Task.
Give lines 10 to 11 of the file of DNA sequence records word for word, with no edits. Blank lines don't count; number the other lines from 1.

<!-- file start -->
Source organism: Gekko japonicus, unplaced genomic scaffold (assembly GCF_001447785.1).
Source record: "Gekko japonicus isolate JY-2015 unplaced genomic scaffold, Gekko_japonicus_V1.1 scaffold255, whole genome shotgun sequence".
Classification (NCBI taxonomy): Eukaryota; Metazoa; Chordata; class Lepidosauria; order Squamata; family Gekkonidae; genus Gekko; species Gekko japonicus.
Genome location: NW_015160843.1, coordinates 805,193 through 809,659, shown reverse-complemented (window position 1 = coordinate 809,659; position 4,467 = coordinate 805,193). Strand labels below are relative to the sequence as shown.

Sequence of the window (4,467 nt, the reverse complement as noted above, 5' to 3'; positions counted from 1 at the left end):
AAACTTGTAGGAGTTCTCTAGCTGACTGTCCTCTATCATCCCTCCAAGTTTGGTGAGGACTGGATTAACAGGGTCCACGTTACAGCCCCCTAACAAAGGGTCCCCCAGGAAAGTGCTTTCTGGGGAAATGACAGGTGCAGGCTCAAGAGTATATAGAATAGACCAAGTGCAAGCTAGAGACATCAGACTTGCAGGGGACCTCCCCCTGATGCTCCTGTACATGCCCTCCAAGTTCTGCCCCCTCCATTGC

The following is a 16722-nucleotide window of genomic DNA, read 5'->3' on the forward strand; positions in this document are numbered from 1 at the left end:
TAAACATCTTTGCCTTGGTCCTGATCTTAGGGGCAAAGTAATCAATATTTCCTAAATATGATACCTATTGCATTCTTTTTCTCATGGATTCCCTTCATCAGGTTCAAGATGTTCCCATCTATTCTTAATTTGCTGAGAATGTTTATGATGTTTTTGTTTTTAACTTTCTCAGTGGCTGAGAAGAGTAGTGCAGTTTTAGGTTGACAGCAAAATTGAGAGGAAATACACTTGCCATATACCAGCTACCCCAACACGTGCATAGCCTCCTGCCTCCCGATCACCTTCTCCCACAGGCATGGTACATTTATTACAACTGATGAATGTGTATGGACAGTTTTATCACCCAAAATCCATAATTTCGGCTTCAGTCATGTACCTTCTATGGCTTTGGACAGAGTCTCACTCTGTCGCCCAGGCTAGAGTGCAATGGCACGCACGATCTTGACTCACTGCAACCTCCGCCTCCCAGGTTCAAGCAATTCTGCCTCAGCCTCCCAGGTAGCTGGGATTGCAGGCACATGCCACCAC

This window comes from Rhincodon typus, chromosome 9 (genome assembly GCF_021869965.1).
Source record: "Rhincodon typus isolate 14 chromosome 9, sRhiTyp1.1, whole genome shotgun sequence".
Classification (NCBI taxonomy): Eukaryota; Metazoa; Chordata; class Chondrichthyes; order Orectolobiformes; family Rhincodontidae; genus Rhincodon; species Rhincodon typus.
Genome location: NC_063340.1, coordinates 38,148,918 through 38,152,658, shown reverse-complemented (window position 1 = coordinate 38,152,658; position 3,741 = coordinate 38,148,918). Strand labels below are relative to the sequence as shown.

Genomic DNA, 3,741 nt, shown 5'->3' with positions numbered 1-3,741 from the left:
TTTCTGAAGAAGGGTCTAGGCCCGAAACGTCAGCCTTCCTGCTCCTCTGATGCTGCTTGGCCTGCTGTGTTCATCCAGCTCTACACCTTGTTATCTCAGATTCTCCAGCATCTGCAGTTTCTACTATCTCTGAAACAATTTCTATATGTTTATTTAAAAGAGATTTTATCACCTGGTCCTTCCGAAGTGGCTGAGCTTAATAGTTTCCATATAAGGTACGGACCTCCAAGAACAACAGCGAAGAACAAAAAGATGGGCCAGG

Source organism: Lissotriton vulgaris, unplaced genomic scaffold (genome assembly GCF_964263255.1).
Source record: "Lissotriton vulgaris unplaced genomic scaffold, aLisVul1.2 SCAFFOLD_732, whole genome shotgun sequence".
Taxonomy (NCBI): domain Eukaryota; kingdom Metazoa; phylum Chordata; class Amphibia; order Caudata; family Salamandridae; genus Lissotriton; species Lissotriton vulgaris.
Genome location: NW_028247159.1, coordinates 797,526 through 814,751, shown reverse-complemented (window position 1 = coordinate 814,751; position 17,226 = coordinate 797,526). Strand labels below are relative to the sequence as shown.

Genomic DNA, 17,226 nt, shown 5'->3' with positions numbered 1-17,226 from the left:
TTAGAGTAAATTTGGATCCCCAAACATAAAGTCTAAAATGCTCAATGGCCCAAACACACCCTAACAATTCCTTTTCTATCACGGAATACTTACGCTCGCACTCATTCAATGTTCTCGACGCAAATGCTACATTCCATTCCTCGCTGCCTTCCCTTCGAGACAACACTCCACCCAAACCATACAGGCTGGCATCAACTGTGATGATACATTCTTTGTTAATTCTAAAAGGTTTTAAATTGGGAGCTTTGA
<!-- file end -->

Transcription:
Source record: "Rhincodon typus isolate 14 chromosome 9, sRhiTyp1.1, whole genome shotgun sequence".
Classification (NCBI taxonomy): Eukaryota; Metazoa; Chordata; class Chondrichthyes; order Orectolobiformes; family Rhincodontidae; genus Rhincodon; species Rhincodon typus.